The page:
The video forever changed the way color was used in hair: It was no longer clownish but something that conveyed style and character. Hylton collaborated on the wigs with the Chicago-based hairstylist Eugene Davis, now 52. “I figured we could do contemporary cuts, shapes and styles with the bold colors,” he recalls. “I had no idea that that would be what revolutionized how Black women — how all women — looked at color.” In recent years, those bright, winkingly unreal ’90s looks have been regularly replicated, both by Black artists, like Nicki Minaj, SZA and Rihanna, and by white pop stars, including Lady Gaga and Billie Eilish. The abundance, the variation, the extravagance, the artifice that the weave ushered in three decades ago now benefits all people, not just Black women.

On the Covers

That said, is the weave’s reign nearing its end? Among Black people, there’s an ongoing argument that it may have been eclipsed by the lace-front wig. Lace fronts, as they’re known, are those in which strands of human hair are applied to a thin piece of lace that imitates the skin on the forehead and scalp. Many seem completely natural — consider the updos, inspired by classic ’90s weaves, that Megan Thee Stallion and Cardi B wore to promote last year’s “WAP.” Such looks feel nostalgic, but they’re also novel, like something the stars of the 1995 movie “Clueless” would wear if it had been set in Harlem instead of Beverly Hills. And unlike their predecessors, the women who wear them get to have it both ways: They can pair Chanel with Reeboks or a Louis Vuitton handbag with a black wig long enough to graze the backs of their knees, as Megan Thee Stallion recently did. In that way, the Black artist has yet again evolved: Unlike Houston or even Lil’ Kim, she is her own brand, fully in command of her own aesthetic. She doesn’t need the weave to give her a sense of independence — she already has it.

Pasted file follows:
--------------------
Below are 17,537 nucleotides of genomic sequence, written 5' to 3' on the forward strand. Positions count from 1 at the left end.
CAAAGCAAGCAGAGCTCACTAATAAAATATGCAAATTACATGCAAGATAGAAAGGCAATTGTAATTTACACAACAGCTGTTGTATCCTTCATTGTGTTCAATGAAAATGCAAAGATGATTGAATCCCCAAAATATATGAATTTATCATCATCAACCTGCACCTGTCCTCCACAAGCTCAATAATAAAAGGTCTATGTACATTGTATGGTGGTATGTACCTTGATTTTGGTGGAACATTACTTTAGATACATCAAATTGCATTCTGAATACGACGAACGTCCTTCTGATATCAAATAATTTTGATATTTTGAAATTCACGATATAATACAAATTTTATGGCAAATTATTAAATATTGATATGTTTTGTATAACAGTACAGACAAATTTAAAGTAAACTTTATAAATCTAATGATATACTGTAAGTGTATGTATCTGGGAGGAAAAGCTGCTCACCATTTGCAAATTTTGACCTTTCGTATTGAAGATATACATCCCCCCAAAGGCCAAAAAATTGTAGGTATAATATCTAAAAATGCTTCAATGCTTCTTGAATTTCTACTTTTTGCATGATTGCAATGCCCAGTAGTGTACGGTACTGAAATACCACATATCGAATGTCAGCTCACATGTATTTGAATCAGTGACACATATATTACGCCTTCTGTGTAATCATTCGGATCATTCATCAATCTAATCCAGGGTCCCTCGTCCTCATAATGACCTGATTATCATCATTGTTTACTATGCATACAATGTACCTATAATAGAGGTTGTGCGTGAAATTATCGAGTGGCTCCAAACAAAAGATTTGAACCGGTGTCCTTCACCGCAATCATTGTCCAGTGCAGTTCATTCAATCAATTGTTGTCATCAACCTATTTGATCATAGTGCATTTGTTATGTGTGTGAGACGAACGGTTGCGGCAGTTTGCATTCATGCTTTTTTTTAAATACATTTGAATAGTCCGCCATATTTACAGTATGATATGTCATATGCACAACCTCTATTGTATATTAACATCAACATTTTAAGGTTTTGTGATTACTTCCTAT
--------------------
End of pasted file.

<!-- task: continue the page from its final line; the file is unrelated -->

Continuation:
Then there’s the natural hair renaissance, which took hold around 2008 as many women decided to forgo harsh relaxers. Hair-care videos began proliferating online, but some of their fans soon found their natural hair too difficult or time-consuming to maintain and found themselves turning to ... the weave. Many women now get extensions from time to time to protect their hair from excess manipulation — or simply to try on a new identity. Braided neatly, hair can be moisturized and conditioned while hidden beneath a weave, allowing the extensions to be blow-dried, curled, straightened or trimmed into any style its wearer likes.